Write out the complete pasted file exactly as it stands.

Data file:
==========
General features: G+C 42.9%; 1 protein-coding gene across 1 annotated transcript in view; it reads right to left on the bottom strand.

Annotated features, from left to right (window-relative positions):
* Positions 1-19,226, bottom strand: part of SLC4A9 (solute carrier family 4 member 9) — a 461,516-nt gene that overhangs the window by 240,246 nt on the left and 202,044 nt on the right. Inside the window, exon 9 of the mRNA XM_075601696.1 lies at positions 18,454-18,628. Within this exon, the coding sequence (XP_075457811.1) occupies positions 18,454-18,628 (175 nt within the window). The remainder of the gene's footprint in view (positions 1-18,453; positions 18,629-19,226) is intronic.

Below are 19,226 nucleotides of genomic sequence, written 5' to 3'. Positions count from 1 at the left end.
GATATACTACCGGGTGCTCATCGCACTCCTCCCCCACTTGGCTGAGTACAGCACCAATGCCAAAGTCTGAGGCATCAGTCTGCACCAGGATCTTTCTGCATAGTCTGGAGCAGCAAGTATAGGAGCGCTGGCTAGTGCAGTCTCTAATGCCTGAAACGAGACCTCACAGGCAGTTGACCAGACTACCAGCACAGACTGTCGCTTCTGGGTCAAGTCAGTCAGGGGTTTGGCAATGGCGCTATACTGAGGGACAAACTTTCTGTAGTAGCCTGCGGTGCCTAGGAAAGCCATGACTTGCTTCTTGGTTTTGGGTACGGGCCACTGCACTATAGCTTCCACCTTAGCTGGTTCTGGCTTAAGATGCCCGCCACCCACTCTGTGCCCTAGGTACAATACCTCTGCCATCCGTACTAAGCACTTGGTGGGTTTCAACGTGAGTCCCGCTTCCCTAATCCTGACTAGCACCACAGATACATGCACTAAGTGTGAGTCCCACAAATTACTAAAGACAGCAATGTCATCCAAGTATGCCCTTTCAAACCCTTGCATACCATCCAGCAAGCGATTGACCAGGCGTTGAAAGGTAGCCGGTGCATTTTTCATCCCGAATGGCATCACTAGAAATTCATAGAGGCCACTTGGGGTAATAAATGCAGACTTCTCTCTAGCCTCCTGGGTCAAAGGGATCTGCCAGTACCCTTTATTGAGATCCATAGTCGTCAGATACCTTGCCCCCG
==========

General features: G+C 42.9%; 1 protein-coding gene across 1 annotated transcript in view; it reads right to left on the bottom strand.

Annotated features, from left to right (window-relative positions):
* Positions 1-19,226, bottom strand: part of SLC4A9 (solute carrier family 4 member 9) — a 461,516-nt gene that overhangs the window by 240,246 nt on the left and 202,044 nt on the right. Inside the window, exon 9 of the mRNA XM_075601696.1 lies at positions 18,454-18,628. Within this exon, the coding sequence (XP_075457811.1) occupies positions 18,454-18,628 (175 nt within the window). The remainder of the gene's footprint in view (positions 1-18,453; positions 18,629-19,226) is intronic.

Below are 19,226 nucleotides of genomic sequence, written 5' to 3'. Positions count from 1 at the left end.
GATATACTACCGGGTGCTCATCGCACTCCTCCCCCACTTGGCTGAGTACAGCACCAATGCCAAAGTCTGAGGCATCAGTCTGCACCAGGATCTTTCTGCATAGTCTGGAGCAGCAAGTATAGGAGCGCTGGCTAGTGCAGTCTCTAATGCCTGAAACGAGACCTCACAGGCAGTTGACCAGACTACCAGCACAGACTGTCGCTTCTGGGTCAAGTCAGTCAGGGGTTTGGCAATGGCGCTATACTGAGGGACAAACTTTCTGTAGTAGCCTGCGGTGCCTAGGAAAGCCATGACTTGCTTCTTGGTTTTGGGTACGGGCCACTGCACTATAGCTTCCACCTTAGCTGGTTCTGGCTTAAGATGCCCGCCACCCACTCTGTGCCCTAGGTACAATACCTCTGCCATCCGTACTAAGCACTTGGTGGGTTTCAACGTGAGTCCCGCTTCCCTAATCCTGACTAGCACCACAGATACATGCACTAAGTGTGAGTCCCACAAATTACTAAAGACAGCAATGTCATCCAAGTATGCCCTTTCAAACCCTTGCATACCATCCAGCAAGCGATTGACCAGGCGTTGAAAGGTAGCCGGTGCATTTTTCATCCCGAATGGCATCACTAGAAATTCATAGAGGCCACTTGGGGTAATAAATGCAGACTTCTCTCTAGCCTCCTGGGTCAAAGGGATCTGCCAGTACCCTTTATTGAGATCCATAGTCGTCAGATACCTTGCCCCCG